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the artist has created three of these full-scale sculptures, which were last on view at the Cantor Arts Center at Stanford University in 2000. RASHOMON BY CHUCK GINNEVER What: A perspective-bending sculpture installation When: Wednesday, March 13 through Sunday, September 15, 2013 Where: The Great Lawn of Montalvo Arts Center, 15400 Montalvo Road, Saratoga Admission: The grounds of the Montalvo Arts Center are open for free to the public daily from 8am-6pm M-F; 9am-5pm Sat-Sun. For more information about accessibility, please visit www.montalvoarts.org/about/visit/.
Quotes above from Kenneth Baker are taken from his article “Ginnever's 'Rashomon' suite in San Jose,” San
Francisco Chronicle, November 23, 2012. Quote above from John Yau is taken from his article “The World According to Charles Ginnever,” Hyperallergic.com, posted January 13, 2013.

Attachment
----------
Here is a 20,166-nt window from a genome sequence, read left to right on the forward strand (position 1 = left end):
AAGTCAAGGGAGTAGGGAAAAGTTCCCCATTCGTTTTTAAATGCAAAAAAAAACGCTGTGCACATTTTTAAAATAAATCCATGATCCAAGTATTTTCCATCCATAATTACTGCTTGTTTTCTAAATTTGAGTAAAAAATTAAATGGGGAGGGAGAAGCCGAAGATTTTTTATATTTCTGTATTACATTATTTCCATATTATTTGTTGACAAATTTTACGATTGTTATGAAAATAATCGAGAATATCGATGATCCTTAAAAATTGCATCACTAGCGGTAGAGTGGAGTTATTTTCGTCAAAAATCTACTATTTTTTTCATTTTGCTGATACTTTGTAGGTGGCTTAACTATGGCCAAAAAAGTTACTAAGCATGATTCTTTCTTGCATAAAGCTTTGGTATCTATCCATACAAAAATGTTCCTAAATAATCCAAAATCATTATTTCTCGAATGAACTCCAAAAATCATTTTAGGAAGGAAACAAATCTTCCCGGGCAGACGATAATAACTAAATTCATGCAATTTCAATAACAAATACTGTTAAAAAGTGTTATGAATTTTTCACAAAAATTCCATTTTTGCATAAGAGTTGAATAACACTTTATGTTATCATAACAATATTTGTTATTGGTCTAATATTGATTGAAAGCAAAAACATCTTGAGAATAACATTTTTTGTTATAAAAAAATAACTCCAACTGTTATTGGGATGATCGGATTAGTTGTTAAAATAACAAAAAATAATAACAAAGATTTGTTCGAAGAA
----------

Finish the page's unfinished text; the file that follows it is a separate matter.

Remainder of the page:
Montalvo Arts Center is an oasis of culture and nature whose mission is to create and present arts of all types, nurture artists, and use our historic Villa, buildings, and grounds in innovative ways that engage people in the creative process. Located in Silicon Valley's Saratoga hills, Montalvo occupies a Mediterranean-style Villa, built in 1912 by Senator James Duval Phelan, surrounded by 175 stunning acres, including the campus of our international Lucas Artists Residency Program. Senator Phelan bequeathed the villa and grounds to the people of California for the encouragement of art, music, literature and architecture, a mandate that Montalvo has carried forward ever since its founding. For more information about Montalvo Arts Center, call (408) 961-5800 or visit www.montalvoarts.org. The San Jose Institute of Contemporary Art (ICA) is an energetic art space located in downtown San Jose dedicated to making contemporary art accessible and exciting to audiences of all ages and backgrounds. The ICA has long been committed to presenting exhibitions that include visually compelling and conceptually challenging contemporary art, as well as a variety of educational programs intended to help our audiences reflect upon these works. Exhibitions are presented in three galleries and the space is activated by opening receptions, First Friday gallery walks, programming in the front windows, panel discussions, printmaking workshops in the on-site Print Center, brown bag lunches and impromptu conversations in the galleries. Founded in 1980, the ICA is a member-supported, non-profit organization. For more information, please visit www.sjica.org. Chuck Ginnever was born in San Mateo, California, in 1931. After traveling and studying photography and sculpture in Europe and California in the early 1950s, Ginnever moved to New York City and completed his MFA at Cornell University in 1959. His work has been exhibited throughout the United States and Europe and is part of numerous important private and public collections including the Hirshhorn Museum and Sculpture Garden, the Metropolitan Museum of Art, the San Francisco Museum of Modern Art, the Iris and B. Gerald Cantor Center for Visual Arts at Stanford University; Runnymeade Sculpture Garden in Woodside, California; Storm King Center in Mountainville, New York; and the Southern Vermont Art Center in Manchester. A California native, Ginnever currently resides in Putney, Vermont. For further information, please visit the artist’s website at www.chuckginnever.com. Gayle Maxon-Edgerton, GME LLC, Santa Fe, New Mexico, is Exclusive Artist Agent for Chuck Ginnever.